PHILADELPHIA -- Sixteen-year-old Bennett ''Beano'' Zylber is starting to think about college. He is not sure about a major -- psychology, maybe -- but he is certain of this: He is sticking close to home.
''I was thinking about Maryland or maybe upstate New York, but I really don't feel like I want to go outside of the state now,'' said the high school junior from Brookline, Mass. ''I'm thinking of schools in my own ballpark, near my family.''
In the aftermath of the Sept. 11 terrorist attacks, some education experts expect that many students and parents may make the same decision in the months ahead.
''What we're seeing is more interest in being closer to home, and specifically not wanting to get on a plane. They'd rather do a nine-hour drive than a one-hour flight,'' said Michael London of College Coach, a Massachusetts company that works with high school students in helping them select and get into college.
Bennett's mother, Emily Zylber, said she would support whatever decision her son makes but would be happy to see him attend college nearby.
''Given what's going on in the world, it does give you pause thinking about your child going far away,'' she said.
''There is a feeling among many parents that they want to get to their families quickly if they need to.''
Elsewhere around the country, Jim Miller, dean of admissions at Bowdoin College in Brunswick, Maine, said the school has received some calls from parents interested in having their child close to -- but not in -- a big city.
''Some parents are evaluating how far they want their children to go to college. Talking to parents in Texas and Minnesota, we are hearing that,'' said Don Emmons, dean of admissions and financial aid at Hobart and William Smith Colleges in Geneva, N.Y.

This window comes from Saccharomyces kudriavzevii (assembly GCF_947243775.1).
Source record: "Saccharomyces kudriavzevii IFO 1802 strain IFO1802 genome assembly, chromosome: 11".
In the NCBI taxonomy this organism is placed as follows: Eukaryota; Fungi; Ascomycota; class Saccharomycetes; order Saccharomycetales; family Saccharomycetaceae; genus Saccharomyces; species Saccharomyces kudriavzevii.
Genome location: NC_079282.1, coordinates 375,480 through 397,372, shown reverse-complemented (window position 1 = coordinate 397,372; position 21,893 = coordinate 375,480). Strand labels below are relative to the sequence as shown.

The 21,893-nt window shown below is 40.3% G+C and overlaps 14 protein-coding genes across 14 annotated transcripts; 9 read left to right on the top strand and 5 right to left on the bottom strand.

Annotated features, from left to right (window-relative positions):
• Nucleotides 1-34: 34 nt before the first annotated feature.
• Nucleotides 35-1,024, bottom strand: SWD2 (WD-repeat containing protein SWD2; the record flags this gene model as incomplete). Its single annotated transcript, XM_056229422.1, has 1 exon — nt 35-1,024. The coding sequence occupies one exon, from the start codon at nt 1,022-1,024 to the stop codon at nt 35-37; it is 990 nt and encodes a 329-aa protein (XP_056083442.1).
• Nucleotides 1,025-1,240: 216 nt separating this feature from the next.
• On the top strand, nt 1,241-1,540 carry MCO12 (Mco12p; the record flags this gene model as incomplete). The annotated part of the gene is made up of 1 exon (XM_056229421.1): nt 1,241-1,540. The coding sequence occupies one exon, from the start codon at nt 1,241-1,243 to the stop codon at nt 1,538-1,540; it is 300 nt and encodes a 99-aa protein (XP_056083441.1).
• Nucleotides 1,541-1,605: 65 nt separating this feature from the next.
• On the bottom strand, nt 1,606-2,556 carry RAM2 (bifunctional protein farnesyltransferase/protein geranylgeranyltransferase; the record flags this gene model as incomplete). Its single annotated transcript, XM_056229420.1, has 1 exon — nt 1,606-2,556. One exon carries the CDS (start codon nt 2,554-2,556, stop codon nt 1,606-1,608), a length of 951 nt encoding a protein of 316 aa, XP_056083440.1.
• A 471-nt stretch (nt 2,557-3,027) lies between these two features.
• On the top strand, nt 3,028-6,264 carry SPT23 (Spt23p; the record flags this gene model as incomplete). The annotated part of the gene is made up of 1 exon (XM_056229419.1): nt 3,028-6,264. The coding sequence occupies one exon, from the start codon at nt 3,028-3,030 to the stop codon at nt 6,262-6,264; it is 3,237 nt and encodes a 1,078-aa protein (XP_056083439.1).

At Muhlenberg College in Allentown, officials decided in the days after the attacks to cancel recruiting trips to California and Chicago and concentrate on students within driving distance. They have since decided to return to nationwide recruiting.
''In the immediate aftermath, we did some rethinking. Now we're rethinking again,'' said Christopher Hooker-Haring, dean of admissions. ''It mirrors what's happening in the country in many facets of life and business: getting back to normal and trying to figure out what that new 'normal' is going to be.''
It is too early to tell whether the concerns will result in a real change in college choices, said Barmak Nassirian of the American Association of Colle-giate Registrars and Admissions Officers. The application deadline for early acceptance in many schools is in early November, and overall application deadlines are typically not until December or January.
The majority of college students already choose a school that is close to home.
''My take on this is that where students apply might not be as affected; they don't want to shut the door on any opportunities,'' said Alex Segura, a college adviser at Lake Highland Preparatory School in Orlando, Fla. ''But as this battle escalates, I think colleges will see more students staying closer to home.''
Two big-city schools -- the University of Pennsylvania in Philadelphia and Columbia University in New York City -- said student inquiries and visits since the attacks are actually up from last year.
Some say a change in the college landscape might help students vying for a spot at the most competitive schools.
Dr. Bruce Hirsch of Boston said his 17-year-old son Michael has dreamed of attending Columbia since childhood -- a dream that terrorism hasn't changed.
''Three of his friends said they're not applying'' to Columbia now, said Hirsch, a native New Yorker. ''He was happy about that because it cuts down on the pool of applicants.''
Hirsch added: ''The bottom line is, anything could happen anywhere. He's always wanted to go there, he's worked hard and he deserves it.''
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